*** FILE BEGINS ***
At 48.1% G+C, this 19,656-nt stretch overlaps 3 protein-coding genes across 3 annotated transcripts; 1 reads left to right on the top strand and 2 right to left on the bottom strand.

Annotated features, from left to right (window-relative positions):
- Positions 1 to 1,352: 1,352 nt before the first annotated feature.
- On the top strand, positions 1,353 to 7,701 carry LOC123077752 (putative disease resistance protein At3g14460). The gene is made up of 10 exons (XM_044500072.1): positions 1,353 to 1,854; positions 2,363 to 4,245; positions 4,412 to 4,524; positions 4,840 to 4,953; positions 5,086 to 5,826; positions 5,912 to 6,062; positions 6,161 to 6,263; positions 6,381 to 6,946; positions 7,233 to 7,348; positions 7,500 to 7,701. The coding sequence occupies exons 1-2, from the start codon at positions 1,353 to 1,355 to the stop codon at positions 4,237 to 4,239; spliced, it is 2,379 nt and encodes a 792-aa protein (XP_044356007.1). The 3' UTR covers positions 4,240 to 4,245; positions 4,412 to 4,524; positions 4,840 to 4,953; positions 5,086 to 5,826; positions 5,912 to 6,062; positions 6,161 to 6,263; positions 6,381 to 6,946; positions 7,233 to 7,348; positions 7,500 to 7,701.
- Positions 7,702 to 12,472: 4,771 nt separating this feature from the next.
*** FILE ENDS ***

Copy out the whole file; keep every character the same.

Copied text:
At 48.1% G+C, this 19,656-nt stretch overlaps 3 protein-coding genes across 3 annotated transcripts; 1 reads left to right on the top strand and 2 right to left on the bottom strand.

Annotated features, from left to right (window-relative positions):
- Positions 1 to 1,352: 1,352 nt before the first annotated feature.
- On the top strand, positions 1,353 to 7,701 carry LOC123077752 (putative disease resistance protein At3g14460). The gene is made up of 10 exons (XM_044500072.1): positions 1,353 to 1,854; positions 2,363 to 4,245; positions 4,412 to 4,524; positions 4,840 to 4,953; positions 5,086 to 5,826; positions 5,912 to 6,062; positions 6,161 to 6,263; positions 6,381 to 6,946; positions 7,233 to 7,348; positions 7,500 to 7,701. The coding sequence occupies exons 1-2, from the start codon at positions 1,353 to 1,355 to the stop codon at positions 4,237 to 4,239; spliced, it is 2,379 nt and encodes a 792-aa protein (XP_044356007.1). The 3' UTR covers positions 4,240 to 4,245; positions 4,412 to 4,524; positions 4,840 to 4,953; positions 5,086 to 5,826; positions 5,912 to 6,062; positions 6,161 to 6,263; positions 6,381 to 6,946; positions 7,233 to 7,348; positions 7,500 to 7,701.
- Positions 7,702 to 12,472: 4,771 nt separating this feature from the next.